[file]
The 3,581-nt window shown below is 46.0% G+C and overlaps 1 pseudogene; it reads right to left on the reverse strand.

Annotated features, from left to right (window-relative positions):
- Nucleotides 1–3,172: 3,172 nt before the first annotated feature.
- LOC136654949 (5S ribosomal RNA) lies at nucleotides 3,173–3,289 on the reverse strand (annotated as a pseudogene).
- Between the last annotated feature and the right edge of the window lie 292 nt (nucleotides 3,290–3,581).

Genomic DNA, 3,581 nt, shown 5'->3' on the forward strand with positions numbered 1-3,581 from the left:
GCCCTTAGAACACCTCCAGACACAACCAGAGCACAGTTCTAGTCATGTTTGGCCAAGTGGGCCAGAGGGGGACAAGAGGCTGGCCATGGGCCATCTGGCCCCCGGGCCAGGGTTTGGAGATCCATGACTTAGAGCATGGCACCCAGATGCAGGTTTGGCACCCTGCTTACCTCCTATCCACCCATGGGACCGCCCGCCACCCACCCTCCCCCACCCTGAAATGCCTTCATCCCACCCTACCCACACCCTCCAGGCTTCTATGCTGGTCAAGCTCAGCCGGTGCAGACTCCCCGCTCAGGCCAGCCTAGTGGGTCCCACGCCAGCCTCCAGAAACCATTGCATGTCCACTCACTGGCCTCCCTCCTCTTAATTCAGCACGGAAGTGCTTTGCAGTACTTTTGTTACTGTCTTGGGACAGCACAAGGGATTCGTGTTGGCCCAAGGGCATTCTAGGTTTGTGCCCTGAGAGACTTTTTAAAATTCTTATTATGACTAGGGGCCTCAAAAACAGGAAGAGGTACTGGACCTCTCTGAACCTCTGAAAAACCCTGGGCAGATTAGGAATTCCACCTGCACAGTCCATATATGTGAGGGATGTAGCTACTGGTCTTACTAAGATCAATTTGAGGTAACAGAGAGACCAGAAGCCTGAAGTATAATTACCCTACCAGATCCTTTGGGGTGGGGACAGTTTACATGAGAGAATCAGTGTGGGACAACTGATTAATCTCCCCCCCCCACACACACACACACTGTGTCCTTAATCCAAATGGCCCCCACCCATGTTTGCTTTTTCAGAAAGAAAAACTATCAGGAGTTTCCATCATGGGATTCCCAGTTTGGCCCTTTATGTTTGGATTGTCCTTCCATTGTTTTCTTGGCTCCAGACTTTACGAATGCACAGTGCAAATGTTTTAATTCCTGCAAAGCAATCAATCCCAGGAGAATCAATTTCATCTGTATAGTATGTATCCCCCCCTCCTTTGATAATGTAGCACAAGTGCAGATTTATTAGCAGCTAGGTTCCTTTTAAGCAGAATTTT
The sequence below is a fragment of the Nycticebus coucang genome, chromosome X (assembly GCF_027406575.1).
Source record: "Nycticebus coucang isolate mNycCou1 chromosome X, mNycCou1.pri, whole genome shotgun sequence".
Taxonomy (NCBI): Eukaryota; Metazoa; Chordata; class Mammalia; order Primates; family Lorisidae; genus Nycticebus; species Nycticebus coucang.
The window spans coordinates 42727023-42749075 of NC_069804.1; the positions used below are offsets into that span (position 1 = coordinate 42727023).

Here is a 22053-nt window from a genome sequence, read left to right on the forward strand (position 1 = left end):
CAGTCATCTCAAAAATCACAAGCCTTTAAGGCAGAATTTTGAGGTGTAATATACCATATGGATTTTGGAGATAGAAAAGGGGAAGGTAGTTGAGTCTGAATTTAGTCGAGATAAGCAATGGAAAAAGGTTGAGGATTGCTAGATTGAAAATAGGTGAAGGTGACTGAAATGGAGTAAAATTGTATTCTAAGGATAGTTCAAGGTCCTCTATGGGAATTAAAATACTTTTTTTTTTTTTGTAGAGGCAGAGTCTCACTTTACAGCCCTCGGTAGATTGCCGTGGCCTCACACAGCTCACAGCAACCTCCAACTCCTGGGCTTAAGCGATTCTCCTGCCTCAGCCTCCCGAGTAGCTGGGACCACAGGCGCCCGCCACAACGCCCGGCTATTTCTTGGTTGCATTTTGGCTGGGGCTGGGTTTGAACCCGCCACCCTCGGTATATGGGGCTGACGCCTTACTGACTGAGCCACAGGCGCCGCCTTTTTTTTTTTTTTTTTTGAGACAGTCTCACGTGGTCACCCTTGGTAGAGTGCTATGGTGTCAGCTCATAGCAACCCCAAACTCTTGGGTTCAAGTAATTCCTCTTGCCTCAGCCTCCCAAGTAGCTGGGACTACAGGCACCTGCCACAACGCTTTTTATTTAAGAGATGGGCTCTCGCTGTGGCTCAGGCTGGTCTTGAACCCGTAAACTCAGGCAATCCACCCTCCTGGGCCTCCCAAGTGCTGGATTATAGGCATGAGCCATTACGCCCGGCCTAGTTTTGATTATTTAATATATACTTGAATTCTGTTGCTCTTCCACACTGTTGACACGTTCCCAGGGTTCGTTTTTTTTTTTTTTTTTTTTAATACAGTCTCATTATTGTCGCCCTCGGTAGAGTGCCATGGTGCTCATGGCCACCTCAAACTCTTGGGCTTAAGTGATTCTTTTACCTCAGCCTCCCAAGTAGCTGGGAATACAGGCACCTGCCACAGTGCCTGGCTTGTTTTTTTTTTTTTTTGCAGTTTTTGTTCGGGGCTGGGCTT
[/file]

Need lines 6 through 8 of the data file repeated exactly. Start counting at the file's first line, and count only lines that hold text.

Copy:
Genomic DNA, 3,581 nt, shown 5'->3' on the forward strand with positions numbered 1-3,581 from the left:
GCCCTTAGAACACCTCCAGACACAACCAGAGCACAGTTCTAGTCATGTTTGGCCAAGTGGGCCAGAGGGGGACAAGAGGCTGGCCATGGGCCATCTGGCCCCCGGGCCAGGGTTTGGAGATCCATGACTTAGAGCATGGCACCCAGATGCAGGTTTGGCACCCTGCTTACCTCCTATCCACCCATGGGACCGCCCGCCACCCACCCTCCCCCACCCTGAAATGCCTTCATCCCACCCTACCCACACCCTCCAGGCTTCTATGCTGGTCAAGCTCAGCCGGTGCAGACTCCCCGCTCAGGCCAGCCTAGTGGGTCCCACGCCAGCCTCCAGAAACCATTGCATGTCCACTCACTGGCCTCCCTCCTCTTAATTCAGCACGGAAGTGCTTTGCAGTACTTTTGTTACTGTCTTGGGACAGCACAAGGGATTCGTGTTGGCCCAAGGGCATTCTAGGTTTGTGCCCTGAGAGACTTTTTAAAATTCTTATTATGACTAGGGGCCTCAAAAACAGGAAGAGGTACTGGACCTCTCTGAACCTCTGAAAAACCCTGGGCAGATTAGGAATTCCACCTGCACAGTCCATATATGTGAGGGATGTAGCTACTGGTCTTACTAAGATCAATTTGAGGTAACAGAGAGACCAGAAGCCTGAAGTATAATTACCCTACCAGATCCTTTGGGGTGGGGACAGTTTACATGAGAGAATCAGTGTGGGACAACTGATTAATCTCCCCCCCCCACACACACACACACTGTGTCCTTAATCCAAATGGCCCCCACCCATGTTTGCTTTTTCAGAAAGAAAAACTATCAGGAGTTTCCATCATGGGATTCCCAGTTTGGCCCTTTATGTTTGGATTGTCCTTCCATTGTTTTCTTGGCTCCAGACTTTACGAATGCACAGTGCAAATGTTTTAATTCCTGCAAAGCAATCAATCCCAGGAGAATCAATTTCATCTGTATAGTATGTATCCCCCCCTCCTTTGATAATGTAGCACAAGTGCAGATTTATTAGCAGCTAGGTTCCTTTTAAGCAGAATTTT
The sequence below is a fragment of the Nycticebus coucang genome, chromosome X (assembly GCF_027406575.1).